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When asked why there is so little coverage of the situation in Sudan, correspondent Peter Greste admits that Southern Kordofan is almost impossible to gain access to.  The Sudanese government in Khartoum will not allow entry to journalists and it remains for them to travel from South Sudan and into the area on long, treacherous roads. 

Peter Greste and Al Jazeera travelled to the Nuba Mountains in the remote state of Southern Kordofan in Sudan and discovered, in Greste’s words, “a humanitarian disaster”. 

“This is what a scorched earth policy looks like”.

This exclusive report by Al Jazeera exposes the hidden war in the Nuba Mountains.  It shows that the Sudanese government is targeting civilians, that they are being forced to live in caves, and that the government is embarking on a campaign of genocide.  Most importantly, it shows Sudanese government footage whereby troops are ordered to “clear out the area” and not to leave any survivors as this would lead to administrative costs for the Sudanese government.

In this report, Dr Mukesh Kapila, former UN head in Sudan and Mustafa Osman Ismail, senior adviser to Sudanese president Omar al-Bashir are interviewed.  Mustafa Osman Ismail claims that civilian casualties are incidental, that civilians are not being targeted, and that food, water and medical supplies are being sent to the people.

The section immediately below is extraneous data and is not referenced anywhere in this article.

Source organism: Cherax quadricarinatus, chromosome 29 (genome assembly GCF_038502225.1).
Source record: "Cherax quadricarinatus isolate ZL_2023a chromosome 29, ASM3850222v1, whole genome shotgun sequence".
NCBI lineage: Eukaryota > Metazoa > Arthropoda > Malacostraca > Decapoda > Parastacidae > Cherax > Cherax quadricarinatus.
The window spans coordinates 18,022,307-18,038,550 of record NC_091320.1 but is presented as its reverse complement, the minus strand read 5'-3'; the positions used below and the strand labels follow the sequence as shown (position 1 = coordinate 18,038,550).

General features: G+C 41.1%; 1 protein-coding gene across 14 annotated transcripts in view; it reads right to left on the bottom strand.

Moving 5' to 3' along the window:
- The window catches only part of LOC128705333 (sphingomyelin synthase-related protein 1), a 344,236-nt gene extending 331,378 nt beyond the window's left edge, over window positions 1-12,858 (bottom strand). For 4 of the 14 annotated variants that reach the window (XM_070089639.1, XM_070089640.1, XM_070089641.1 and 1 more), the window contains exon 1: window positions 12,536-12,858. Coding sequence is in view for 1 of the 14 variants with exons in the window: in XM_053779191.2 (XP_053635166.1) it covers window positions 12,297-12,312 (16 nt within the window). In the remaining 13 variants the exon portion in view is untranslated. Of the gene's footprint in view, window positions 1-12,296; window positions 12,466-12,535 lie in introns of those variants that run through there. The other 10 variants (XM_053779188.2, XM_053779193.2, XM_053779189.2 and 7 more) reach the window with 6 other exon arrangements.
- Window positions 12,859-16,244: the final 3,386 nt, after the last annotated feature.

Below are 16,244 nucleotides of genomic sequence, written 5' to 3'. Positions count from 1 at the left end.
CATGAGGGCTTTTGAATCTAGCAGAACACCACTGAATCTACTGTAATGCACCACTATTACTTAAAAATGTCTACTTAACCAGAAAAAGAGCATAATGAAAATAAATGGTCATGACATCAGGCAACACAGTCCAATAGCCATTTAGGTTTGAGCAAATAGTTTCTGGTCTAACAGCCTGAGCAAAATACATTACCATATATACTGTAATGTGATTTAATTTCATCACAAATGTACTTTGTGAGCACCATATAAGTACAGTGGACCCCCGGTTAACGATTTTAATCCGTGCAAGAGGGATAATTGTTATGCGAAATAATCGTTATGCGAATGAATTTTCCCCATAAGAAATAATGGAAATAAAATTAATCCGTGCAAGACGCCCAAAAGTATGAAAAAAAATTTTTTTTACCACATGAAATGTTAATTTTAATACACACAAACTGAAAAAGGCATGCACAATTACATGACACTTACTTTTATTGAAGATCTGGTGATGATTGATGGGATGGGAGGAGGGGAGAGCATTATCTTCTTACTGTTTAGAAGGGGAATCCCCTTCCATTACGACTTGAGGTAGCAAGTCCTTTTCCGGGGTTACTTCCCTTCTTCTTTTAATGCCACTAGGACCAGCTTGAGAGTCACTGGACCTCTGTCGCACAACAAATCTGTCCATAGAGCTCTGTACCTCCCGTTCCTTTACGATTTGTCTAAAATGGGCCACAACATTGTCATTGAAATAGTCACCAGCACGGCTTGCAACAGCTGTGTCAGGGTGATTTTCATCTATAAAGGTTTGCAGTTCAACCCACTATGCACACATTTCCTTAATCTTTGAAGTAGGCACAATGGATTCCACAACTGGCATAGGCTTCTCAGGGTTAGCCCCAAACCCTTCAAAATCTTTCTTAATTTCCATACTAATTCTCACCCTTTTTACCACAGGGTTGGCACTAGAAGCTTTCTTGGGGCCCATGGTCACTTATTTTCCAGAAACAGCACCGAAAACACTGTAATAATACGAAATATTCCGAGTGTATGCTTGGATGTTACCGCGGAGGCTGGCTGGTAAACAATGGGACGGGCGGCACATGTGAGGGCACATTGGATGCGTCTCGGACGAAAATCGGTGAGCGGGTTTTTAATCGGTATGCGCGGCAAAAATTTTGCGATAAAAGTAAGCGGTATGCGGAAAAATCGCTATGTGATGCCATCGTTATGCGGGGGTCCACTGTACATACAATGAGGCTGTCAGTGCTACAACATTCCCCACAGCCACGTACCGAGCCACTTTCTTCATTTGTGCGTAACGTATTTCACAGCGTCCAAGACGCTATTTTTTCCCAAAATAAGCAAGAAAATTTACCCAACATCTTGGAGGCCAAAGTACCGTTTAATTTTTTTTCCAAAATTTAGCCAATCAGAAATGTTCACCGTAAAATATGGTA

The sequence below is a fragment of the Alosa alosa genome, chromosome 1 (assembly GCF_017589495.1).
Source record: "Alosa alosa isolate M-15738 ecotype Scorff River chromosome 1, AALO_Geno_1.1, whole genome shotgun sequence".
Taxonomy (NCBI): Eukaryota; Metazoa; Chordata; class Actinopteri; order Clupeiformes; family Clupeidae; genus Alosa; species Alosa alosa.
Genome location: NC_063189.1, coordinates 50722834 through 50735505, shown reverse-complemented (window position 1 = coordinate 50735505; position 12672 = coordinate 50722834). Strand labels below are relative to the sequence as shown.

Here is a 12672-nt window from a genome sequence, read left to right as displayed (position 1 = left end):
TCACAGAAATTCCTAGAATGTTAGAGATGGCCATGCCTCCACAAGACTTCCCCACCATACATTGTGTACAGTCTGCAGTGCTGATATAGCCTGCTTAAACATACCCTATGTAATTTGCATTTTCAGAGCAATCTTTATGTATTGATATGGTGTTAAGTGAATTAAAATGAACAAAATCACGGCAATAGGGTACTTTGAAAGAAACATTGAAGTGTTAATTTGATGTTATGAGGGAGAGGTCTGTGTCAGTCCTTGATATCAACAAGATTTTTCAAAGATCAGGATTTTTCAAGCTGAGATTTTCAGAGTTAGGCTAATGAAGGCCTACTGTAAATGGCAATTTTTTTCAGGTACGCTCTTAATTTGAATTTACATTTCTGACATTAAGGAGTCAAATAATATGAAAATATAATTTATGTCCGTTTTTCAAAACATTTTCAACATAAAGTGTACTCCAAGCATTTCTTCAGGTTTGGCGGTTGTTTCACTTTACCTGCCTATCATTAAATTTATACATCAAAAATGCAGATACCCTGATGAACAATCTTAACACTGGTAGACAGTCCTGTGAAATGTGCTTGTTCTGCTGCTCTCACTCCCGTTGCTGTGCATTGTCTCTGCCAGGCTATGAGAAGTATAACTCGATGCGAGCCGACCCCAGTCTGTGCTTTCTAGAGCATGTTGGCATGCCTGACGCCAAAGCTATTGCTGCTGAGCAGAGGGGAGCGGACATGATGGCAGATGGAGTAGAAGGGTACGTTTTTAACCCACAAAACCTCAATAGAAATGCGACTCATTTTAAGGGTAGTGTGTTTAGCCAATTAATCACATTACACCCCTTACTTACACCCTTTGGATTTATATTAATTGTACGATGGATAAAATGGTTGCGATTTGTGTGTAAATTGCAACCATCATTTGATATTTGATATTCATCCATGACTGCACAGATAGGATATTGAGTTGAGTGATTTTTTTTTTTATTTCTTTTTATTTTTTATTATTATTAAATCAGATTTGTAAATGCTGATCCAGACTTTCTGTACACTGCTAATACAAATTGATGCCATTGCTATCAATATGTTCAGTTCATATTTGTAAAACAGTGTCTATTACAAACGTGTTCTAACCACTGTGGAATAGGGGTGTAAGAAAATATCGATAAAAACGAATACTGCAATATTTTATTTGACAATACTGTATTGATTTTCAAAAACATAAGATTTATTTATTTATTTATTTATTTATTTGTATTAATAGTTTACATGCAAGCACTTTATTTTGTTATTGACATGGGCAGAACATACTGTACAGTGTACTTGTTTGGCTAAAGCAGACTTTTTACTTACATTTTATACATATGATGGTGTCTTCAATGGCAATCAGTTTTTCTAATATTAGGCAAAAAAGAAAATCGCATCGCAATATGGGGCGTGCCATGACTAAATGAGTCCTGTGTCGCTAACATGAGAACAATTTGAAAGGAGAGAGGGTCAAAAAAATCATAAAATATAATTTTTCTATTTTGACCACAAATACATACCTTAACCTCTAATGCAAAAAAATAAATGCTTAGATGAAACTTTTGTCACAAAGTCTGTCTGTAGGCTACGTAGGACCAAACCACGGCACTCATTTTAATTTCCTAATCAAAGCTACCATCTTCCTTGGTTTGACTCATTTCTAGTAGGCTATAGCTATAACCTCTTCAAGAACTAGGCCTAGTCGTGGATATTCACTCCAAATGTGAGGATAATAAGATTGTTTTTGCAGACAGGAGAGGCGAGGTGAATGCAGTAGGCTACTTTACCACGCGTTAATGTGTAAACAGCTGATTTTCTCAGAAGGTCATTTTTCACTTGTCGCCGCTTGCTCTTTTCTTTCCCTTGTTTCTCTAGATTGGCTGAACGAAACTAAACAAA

“I’m very disappointed in my good old friend Mr Osman, it must be very, very difficult to be advisor to a genocidal head of state.  What I saw in Southern Kordofan, and it’s not just me, is that what he’s saying is an absolute pack of lies. 

If that was the case, we would not be seeing a deserted countryside, we would not be seeing black, charred fields, we would be seeing seeds being planted as the rains come, yet that is not happening.  We would not be seeing thousands and thousands of women and children living in caves, as I saw for myself, and as refugees, as I saw for myself. 

And we would not be seeing anti-personnel landmines and Antonov bombers as I saw for myself.  And if Mr Osman is right, then why doesn’t he allow independent and impartial access to the region, which he will not do?

About Mandy Southgate

Mandy Southgate is an accountant living and working in London. She is passionate about world events such as genocide and apartheid and has a desire to understand how these events continue to occur in the modern world. With a focus on the 20th and 21st centuries, A Passion to Understand reflects her continuing research and reading on these topics.
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